|My first granddaughter, Brielle, and I enjoying some quiet moments in the midst|
of bustle of the CollegePlus! gathering in Minnesota in August.
Photo Credits--Brielle's Aunt Lissie
I feel a little odd filling a post with pictures of me. This is a post I've put off writing for a long time. In many ways, its all about me. I'd much rather focus on my husband or children or the other passion that grips my heart--orphan care for the sake of Jesus. However, since we have many readers who are willing to cover our unusual tribe with prayer, I think an update, on what has turned out to be a major family event, is overdue.
In June we shared that I was due to have surgery at Mayo Clinic in Rochester, Minnesota. Our primary prayer heading into the surgery was that the surgeon would be able to accomplish the task laproscopically through five small incisions, rather than needing to make a major cut in the muscle wall. We hoped for this because we knew we could then anticipate the recovery to be significantly quicker. Those prayers were answered! Using an almost surreal technical advance, the surgeon sat behind the controls of a multi-armed robot. She accomplished the removal of tangled scar-tissue attached to numerous locations in my abdomen, as well as a full hysterectomy--a four-hour operation--robotically. Amazing!
Despite the tremendous blessing of a technologically-advanced surgery, my healing has been slower than we'd originally hoped. We're not sure why. Although its only one factor, the doctor's estimate for the recovery time most likely didn't take into account my being a mother of twelve.
The unusually dry summer ticked by, one sweltering day after another, and I gained little strength. When we returned to Rochester for my six-week check-up, we thought the mystery surrounding the slow healing had been discovered by the doctor. I hadn't healed internally--something that happens in only three percent of the cases she said.
While in Rochester, Mr. Beaver worked on documents pertaining to our adoption, while I underwent a series of medical tests. He finished the first of two significant batches of paperwork necessary for us to add the 'Fab Four' to our family. With the submission of these documents from the FedEx office there in Minnesota, we had to commit, several weeks in advance, to whether I would be up to the rigorous travel necessary to meet our four kiddos in Russia, as well as getting Lissie settled in her new location. I was still weak enough with lessening-but-ongoing pain that we were unsure. We sought the Lord fervently in prayer, and sensed Him whispering to step forward in faith. He gently urged us to go ahead and make the reservations trusting that He would provide the grace necessary for me to make the trip.
If you've seen some of the photos from the trip on this blog, you have witnessed in my happy face the Lord's provision of a perfect umbrella of grace for the wild adventure that spanned the end of August and the beginning of September. During eleven days, we slept in nine locations! On a couple of the days, I did need some extra rest, but the timing was perfect. I slept and posted while Lissie and her dad spent precious time touring together, first in Moscow and then in the Central Asian country where she now lives.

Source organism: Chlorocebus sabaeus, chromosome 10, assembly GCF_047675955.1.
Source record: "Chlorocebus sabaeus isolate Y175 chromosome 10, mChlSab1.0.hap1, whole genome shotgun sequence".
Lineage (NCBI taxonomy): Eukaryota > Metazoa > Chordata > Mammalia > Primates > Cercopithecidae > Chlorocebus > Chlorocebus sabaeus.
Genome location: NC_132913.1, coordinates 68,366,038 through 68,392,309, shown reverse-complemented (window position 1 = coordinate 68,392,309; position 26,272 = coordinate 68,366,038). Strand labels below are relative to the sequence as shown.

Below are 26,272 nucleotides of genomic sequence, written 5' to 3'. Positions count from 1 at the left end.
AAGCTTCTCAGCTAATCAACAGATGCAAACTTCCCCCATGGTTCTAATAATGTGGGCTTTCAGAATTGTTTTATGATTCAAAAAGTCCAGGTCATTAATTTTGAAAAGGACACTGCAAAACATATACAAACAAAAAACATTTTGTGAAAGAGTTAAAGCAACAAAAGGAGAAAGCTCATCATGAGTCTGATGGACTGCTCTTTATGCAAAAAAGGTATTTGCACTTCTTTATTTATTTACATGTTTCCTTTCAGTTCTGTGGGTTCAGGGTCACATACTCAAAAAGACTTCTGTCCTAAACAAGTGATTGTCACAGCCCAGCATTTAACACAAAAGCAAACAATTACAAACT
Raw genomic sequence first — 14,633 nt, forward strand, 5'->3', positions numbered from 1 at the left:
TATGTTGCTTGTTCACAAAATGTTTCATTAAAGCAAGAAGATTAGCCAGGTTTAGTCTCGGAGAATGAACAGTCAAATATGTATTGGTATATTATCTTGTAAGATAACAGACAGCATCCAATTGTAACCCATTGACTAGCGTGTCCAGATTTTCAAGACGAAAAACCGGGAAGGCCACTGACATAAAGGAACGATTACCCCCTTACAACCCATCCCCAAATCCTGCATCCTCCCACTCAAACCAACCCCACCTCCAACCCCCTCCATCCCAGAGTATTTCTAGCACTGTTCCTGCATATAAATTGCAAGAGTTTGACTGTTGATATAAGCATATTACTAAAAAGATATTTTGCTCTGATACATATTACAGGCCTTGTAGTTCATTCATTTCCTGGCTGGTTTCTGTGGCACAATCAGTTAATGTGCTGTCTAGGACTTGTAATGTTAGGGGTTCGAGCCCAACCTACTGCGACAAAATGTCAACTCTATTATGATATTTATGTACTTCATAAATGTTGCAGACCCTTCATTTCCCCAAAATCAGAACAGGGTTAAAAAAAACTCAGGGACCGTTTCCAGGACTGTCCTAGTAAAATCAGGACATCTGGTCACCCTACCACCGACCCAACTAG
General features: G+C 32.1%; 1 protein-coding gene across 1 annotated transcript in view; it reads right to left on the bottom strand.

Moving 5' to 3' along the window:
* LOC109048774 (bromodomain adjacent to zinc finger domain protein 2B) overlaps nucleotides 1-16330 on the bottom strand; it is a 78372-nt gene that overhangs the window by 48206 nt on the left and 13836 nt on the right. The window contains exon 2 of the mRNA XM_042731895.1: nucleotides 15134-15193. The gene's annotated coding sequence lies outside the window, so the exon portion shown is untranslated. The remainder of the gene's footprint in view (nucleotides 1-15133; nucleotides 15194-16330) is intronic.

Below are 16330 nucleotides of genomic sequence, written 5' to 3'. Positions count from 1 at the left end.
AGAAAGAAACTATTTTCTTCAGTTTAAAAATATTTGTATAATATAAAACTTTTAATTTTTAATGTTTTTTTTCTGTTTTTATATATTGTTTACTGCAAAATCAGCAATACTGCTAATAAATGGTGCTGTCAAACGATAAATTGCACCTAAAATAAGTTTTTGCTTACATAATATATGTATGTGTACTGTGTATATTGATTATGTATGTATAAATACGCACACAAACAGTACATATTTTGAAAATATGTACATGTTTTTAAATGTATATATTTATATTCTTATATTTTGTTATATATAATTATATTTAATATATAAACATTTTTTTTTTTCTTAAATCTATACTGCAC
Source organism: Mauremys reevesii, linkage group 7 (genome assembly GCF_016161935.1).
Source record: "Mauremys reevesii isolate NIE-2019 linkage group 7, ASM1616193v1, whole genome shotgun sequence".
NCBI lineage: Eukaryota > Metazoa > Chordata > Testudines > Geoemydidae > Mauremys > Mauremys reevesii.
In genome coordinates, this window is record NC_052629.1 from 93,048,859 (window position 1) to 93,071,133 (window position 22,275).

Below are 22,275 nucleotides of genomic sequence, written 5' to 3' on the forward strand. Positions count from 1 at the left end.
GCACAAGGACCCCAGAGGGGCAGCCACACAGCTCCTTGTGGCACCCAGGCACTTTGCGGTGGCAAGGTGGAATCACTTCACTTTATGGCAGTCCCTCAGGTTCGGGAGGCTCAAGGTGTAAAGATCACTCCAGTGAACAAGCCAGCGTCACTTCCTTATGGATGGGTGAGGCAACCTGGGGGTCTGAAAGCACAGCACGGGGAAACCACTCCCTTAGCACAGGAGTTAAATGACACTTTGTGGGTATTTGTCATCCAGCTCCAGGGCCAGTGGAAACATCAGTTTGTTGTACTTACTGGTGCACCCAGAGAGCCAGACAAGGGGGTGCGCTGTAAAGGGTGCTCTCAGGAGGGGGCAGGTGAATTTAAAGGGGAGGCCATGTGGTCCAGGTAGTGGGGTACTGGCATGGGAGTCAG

I said at the beginning of this post that I was reluctant to share this story because it seems so focused on me. However, God has woven a twist into the tapestry of this adoption that isn't about me and my health in reality, despite all the details I've shared here. The tale of my weakness is a story of His strength. His greatness. His goodness. His provision. And, we're learning to trust Him--even when the way seems dark.
This season of clinging to God in the midst of the shadows inherent to ongoing physical suffering isn't yet over for me. Since returning from our international trip four weeks ago, my pain level, which had never fully abated, has increased steadily. Within the past week there have been days when the pain has been down-right debilitating and nights when I haven't slept. So tomorrow night Mr. Beaver and I will make the five-hour drive back to the small city that is the home of the renowned Mayo Clinic. On Friday, I'll see both my original surgeon and a gastrointestinal specialist to try to understand and solve the mystery.
The tapestry of this adoption isn't finished yet. When asked by our former agency if we would consider adding three brothers and their little sister to our family, my health was already sliding down hill. However, as we wrestled with whether to adopt yet again, God pressed upon both our hearts--through time spent in His word and in prayer--that we were to have faith and say yes. We continue to we walk in faith toward that goal, despite my compromised health. Walking by sight simply won't work right now. I'm not yet fully healed, but we're trusting the Lord to make this mother of twelve ready to be the mother of sixteen in His timing. He is God. He is good, even if the healing is slow in coming in our eyes. We're learning to hang on to and believe this familiar verse in a whole new way, "Now faith is the assurance of things hoped for, the conviction of things not seen." Hebrews 11:1 NASB